Caves were re-opened to the public
    'I was the bookies’ favourite to be first to leave the Cabinet'

    Vince Cable interview

    'I was the bookies’ favourite to be first to leave the Cabinet'
    Election 2015: How many of the Government's coalition agreement promises have been kept?

    Promises, promises

    But how many coalition agreement pledges have been kept?
    The Gaza fisherman who built his own reef - and was shot dead there by an Israeli gunboat

    The death of a Gaza fisherman

    He built his own reef, and was fatally shot there by an Israeli gunboat
    Saudi Arabia's airstrikes in Yemen are fuelling the Gulf's fire

    Saudi airstrikes are fuelling the Gulf's fire

    Arab intervention in Yemen risks entrenching Sunni-Shia divide and handing a victory to Isis, says Patrick Cockburn
    Zayn Malik's departure from One Direction shows the perils of fame in the age of social media

    The only direction Zayn could go

    We wince at the anguish of One Direction's fans, but Malik's departure shows the perils of fame in the age of social media
    Young Magician of the Year 2015: Meet the schoolgirl from Newcastle who has her heart set on being the competition's first female winner

    Spells like teen spirit

    A 16-year-old from Newcastle has set her heart on being the first female to win Young Magician of the Year. Jonathan Owen meets her
    Jonathan Anderson: If fashion is a cycle, this young man knows just how to ride it

    If fashion is a cycle, this young man knows just how to ride it

    British designer Jonathan Anderson is putting his stamp on venerable house Loewe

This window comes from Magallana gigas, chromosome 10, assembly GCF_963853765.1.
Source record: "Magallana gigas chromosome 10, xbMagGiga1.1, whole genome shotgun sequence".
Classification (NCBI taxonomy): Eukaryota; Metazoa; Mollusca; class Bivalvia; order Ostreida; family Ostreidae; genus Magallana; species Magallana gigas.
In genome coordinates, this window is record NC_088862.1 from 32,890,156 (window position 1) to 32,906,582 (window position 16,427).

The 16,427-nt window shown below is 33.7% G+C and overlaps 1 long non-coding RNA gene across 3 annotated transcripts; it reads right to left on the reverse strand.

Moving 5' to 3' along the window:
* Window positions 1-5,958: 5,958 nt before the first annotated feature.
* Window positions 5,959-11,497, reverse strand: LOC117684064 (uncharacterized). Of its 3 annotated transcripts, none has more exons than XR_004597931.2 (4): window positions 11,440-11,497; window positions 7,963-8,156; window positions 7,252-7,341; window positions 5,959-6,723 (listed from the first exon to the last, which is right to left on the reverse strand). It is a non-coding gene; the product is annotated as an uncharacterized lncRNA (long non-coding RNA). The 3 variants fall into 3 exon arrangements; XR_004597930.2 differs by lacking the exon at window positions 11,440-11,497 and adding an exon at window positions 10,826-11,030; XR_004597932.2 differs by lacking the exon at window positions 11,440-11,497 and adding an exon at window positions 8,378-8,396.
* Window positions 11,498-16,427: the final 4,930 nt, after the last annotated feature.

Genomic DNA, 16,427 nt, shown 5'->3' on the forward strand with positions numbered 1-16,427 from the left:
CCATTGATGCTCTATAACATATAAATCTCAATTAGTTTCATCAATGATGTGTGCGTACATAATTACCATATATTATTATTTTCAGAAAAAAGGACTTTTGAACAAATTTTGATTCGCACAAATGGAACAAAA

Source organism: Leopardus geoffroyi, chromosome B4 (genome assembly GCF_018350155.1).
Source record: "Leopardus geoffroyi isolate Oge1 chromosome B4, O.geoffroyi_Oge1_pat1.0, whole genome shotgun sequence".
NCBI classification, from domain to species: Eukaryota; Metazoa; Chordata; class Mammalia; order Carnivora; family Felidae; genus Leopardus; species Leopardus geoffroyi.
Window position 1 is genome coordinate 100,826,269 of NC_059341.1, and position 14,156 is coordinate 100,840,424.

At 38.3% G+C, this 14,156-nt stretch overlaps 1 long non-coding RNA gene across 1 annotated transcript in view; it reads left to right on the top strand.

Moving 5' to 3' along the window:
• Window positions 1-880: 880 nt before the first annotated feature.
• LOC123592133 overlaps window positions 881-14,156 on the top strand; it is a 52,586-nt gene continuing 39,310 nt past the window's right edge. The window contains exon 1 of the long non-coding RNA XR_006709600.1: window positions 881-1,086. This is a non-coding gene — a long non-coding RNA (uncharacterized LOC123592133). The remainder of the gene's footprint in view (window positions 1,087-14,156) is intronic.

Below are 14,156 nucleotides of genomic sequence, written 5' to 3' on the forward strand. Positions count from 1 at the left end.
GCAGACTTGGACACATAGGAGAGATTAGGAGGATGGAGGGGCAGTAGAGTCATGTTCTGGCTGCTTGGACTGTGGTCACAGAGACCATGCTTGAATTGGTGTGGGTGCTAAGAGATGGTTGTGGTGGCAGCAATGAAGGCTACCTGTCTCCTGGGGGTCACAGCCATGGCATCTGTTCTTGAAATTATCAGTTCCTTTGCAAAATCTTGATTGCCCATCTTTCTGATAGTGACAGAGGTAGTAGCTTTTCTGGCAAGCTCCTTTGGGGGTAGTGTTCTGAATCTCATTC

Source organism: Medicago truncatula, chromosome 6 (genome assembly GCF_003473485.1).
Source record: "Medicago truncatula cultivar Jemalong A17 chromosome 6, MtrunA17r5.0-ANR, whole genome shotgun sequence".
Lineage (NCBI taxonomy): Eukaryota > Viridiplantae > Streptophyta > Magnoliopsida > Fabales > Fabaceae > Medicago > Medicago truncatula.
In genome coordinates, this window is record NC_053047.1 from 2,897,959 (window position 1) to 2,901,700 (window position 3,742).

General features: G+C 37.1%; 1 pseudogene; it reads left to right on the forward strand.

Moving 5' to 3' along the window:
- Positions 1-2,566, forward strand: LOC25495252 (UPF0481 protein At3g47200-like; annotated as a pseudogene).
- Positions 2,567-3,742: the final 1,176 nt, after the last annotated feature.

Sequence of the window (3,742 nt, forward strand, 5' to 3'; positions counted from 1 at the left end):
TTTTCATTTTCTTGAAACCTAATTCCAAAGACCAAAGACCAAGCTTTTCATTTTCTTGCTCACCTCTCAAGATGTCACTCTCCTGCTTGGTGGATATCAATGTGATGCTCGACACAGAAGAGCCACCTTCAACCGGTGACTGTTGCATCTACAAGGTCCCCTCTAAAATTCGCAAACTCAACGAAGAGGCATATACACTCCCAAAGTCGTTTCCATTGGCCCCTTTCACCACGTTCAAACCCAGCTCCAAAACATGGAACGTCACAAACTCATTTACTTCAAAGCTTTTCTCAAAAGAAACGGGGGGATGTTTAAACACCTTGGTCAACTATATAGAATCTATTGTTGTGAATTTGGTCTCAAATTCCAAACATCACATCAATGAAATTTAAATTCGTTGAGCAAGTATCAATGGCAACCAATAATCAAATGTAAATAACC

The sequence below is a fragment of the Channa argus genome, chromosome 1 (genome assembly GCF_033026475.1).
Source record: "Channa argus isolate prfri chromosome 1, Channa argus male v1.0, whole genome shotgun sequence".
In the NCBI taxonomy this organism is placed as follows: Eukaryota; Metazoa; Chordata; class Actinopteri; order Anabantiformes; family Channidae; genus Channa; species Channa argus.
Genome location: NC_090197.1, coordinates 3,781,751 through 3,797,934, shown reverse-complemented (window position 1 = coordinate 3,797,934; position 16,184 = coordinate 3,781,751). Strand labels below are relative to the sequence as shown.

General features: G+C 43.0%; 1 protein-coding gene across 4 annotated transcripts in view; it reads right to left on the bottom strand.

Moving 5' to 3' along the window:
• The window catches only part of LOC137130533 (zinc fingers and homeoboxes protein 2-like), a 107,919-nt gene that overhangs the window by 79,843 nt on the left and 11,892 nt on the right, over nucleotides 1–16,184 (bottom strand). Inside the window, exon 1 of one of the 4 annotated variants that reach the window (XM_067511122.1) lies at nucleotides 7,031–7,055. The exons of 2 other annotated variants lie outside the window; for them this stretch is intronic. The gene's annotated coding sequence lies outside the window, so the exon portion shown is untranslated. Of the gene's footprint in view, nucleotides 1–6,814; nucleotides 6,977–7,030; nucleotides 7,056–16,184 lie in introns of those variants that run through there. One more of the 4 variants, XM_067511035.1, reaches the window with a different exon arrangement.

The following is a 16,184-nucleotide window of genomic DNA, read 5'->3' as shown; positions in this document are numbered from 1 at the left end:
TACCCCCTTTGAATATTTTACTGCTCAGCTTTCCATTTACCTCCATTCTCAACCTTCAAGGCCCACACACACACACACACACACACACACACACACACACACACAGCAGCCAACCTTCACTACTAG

Number plates scheme could provide a licence to offend in the land of the free

    Licence to offend in the land of the free

    Cash-strapped states have hit on a way of making money out of drivers that may be in collision with the First Amendment, says Rupert Cornwell
    From farm to fork: Meet the Cornish fishermen, vegetable-growers and butchers causing a stir in London's top restaurants

    From farm to fork in Cornwall

    One man is bringing together Cornwall's most accomplished growers, fishermen and butchers with London's best chefs to put the finest, freshest produce on the plates of some of the country’s best restaurants
    Robert Parker interview: The world's top wine critic on tasting 10,000 bottles a year, absurd drinking notes and New World wannabes

    Robert Parker interview

    The world's top wine critic on tasting 10,000 bottles a year, absurd drinking notes and New World wannabes
    Don't believe the stereotype - or should you?

    Don't believe the stereotype - or should you?

    We exaggerate regional traits and turn them into jokes - and those on the receiving end are in on it too, says DJ Taylor